Microsoft security updates May 2015

IE and TrueType Handling Code Again Expose Exploitable Vuln Across All OS Versions

Microsoft released a set of thirteen Security Bulletins (MS015-043 through MS015-055) to start off May 2015, addressing 46 vulnerabilities in a wide set of Microsoft software technologies. Three of these are rated critical for RCE and the rest of the May 2015 Security Bulletins are rated Important. Two of the critical Bulletins (043 and 044) are especially risky and address critical RCE vulnerabilities across all versions of supported Windows platforms.

  • Internet Explorer (MS015-043) critical
  • GDI+ drivers handling fonts (MS015-044) critical
  • Windows Journal (MS015-045) critical
  • Microsoft Office
  • Sharepoint Server
  • Silverlight
  • .NET Framework
  • JScript and VBScript Scripting Engines
  • MMC file format
  • Schannel (Microsoft’s network crypto libraries)

Most likely, your Windows systems are running at least a couple of those software packages, and will require a reboot after updating.

This round of IE memory corruption vulnerabilities enable remote code execution across all versions of the browser and supported Windows OS, IE6 – IE11. Even Internet Explorer 11 on Windows 8.1 maintains the flawed code, leading many to anticipate Microsoft’s new approach to web browser security in the upcoming Microsoft Edge: Building a safer browser.

Another issue enables RCE in Windows Journal, a note-taking application first written for XP Tablet associated with .jnt files. To disable the app, it seems that you can simply disable the “Tablet PC Options Components” Windows Feature on Vista or Windows 7, but you are without the Control Panel option on Windows 8.x. On Windows 8 and above systems, it looks like you can remove the .jnt file association in the registry, or, you can deny access to journal.exe with a couple of shell commands:

takeown.exe /f “%ProgramFiles%\Windows Journal\Journal.exe”
icacls.exe %ProgramFiles%\Windows Journal\Journal.exe” /deny everyone:(F)

And finally, another couple of font handling GDI+ vulnerabilities are patched, this time in the DirectWrite library handling for both OpenType (cve-2015-1670) and TrueType (cve-2015-1671) fonts. It’s 1671 that enables RCE on Windows systems running SilverLight, Lync, Live Meeting, Microsoft Office 2007 and 2010, supported .Net framework versions, and all the supported Windows operating system versions, including Windows 2008 and 2012 R2 Server Core. Depending on your OS, the patches can touch on a set of files, not just win32k.sys driver code:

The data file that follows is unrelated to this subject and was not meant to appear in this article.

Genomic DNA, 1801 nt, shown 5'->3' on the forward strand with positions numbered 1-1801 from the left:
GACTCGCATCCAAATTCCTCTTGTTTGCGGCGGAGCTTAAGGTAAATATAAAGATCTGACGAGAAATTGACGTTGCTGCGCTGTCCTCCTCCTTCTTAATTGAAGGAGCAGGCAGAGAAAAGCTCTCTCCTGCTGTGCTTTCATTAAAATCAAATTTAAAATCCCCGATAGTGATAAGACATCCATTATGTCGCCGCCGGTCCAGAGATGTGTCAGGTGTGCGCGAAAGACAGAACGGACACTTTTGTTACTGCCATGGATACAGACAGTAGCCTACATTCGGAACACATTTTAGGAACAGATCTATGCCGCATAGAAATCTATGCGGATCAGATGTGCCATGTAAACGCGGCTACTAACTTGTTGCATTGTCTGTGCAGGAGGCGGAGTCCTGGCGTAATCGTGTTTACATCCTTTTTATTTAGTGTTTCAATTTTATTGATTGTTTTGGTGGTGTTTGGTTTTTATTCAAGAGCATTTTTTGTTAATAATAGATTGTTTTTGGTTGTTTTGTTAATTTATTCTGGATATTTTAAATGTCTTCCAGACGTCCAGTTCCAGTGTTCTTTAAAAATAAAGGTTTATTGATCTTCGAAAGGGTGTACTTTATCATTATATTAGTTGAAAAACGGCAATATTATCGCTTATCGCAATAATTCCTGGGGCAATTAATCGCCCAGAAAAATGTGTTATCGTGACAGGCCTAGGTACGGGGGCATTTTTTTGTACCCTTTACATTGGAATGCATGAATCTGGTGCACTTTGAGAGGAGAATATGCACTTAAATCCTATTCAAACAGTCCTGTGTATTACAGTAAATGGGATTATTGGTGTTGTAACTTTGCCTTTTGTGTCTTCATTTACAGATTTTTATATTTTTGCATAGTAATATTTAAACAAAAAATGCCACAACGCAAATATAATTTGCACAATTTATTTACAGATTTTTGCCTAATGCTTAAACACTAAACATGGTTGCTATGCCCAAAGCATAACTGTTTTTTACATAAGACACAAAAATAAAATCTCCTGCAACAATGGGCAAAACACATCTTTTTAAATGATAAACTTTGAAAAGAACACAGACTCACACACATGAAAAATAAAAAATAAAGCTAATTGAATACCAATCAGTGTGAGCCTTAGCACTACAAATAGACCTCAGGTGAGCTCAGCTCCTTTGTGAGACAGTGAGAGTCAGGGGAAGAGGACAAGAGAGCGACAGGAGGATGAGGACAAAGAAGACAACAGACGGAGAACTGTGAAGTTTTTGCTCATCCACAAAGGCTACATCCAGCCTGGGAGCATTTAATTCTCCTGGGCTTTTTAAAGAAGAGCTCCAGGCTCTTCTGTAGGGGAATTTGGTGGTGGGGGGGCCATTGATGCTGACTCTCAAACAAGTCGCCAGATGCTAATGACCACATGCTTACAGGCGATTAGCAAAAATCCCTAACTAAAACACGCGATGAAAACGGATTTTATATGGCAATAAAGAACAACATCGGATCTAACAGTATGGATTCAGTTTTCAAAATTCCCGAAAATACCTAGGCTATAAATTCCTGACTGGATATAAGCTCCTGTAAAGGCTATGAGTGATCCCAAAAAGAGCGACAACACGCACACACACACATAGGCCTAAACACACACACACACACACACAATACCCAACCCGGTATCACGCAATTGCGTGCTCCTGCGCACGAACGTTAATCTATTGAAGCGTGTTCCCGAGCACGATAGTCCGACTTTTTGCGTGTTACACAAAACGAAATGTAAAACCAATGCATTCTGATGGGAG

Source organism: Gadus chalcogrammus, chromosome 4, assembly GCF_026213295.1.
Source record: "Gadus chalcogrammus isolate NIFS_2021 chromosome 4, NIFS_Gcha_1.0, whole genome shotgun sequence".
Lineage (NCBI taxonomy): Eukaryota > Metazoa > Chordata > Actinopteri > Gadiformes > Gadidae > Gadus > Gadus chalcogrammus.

Win32k.sys
Gdiplus.dll
D2d1.dll
Fntcache.dll
Dwrite.dll
D3d10level9.dll
D3d10_1.dll
D3d10_1core.dll
D3d10warp.dll

According to Microsoft, “When this security bulletin was issued, Microsoft had not received any information to indicate that this vulnerability had been publicly used to attack customers”. Which may be mincing words, because Microsoft’s cve-2015-1671 vulnerability acknowledgement listed the Threat Research Manager at FireEye. That disclosure detail may add urgency to updating this vulnerability for some organizations.

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There are 3 comments
  1. Professor ED

    Good review of MS update. Looking for a post release follow-up on hardware/software conflicts and modified patches. Thanks

  2. Allen Jaggard

    I accidentally downloaded “Driver Detector” which purported to be a MS affiliated vendor. My system is Windows 7 and I am fighting to regain my wireless capability on a permanent basis. Although I have cleaned my hard drive and reinstalled my original software several times, this loss of wireless adaptor message continues to return even though I seem to have fixed things. Any suggestions, please? Thanks.

  3. Valerie Golden

    To Kurt Baumgartner: as per your information on the current problems affecting Microsoft programmes, etc., I continually read the messages from Microsoft to download and install their updates, I check daily even though I have programmed Microsoft to notify me when new updates are available. In the last few days in spite of all of this and having Kaspersky as my security programme, I am now unable to use Internet Explorer as a web browser. It has obviously been hijacked. I thought I had solved the problem only to have a second “hijacker” take over IE immediately. It is now almost a week since this occurred. This is the second time this year and I spend hours each day trying to get my computers under my control and choose which browser I want to use. I have tried communicating with Microsoft but appear to be “hijacked” by unknown persons pertaining to work for MS. Microsoft warns users of this service to beware of such situations and advises never to provide names, addresses, banking details. The first question I was asked was to provide the above. I declined, quoting MS advice, but after some “chat” the so called service provider asked me for money to be sent to an account as it was required to assist me on behalf of MS. I declined but he was persistent and wrote that MS would not fix the problem without payment. I cut the interaction. So this time I didn’t even bother with MS. I do not want to hand my computers over to people here who may or may not be able to fix the problem, but more importantly, they all stated they would require my computers for up to a month as they are very busy, in particular with the current problems. How can all this happen when my system is supposed to be protected by Kaspersky? Help!! (I am just short of my 67th year, and find many people involved in the computer industry tend to treat me as if with age my brain has shut down) VG 21/05/2015

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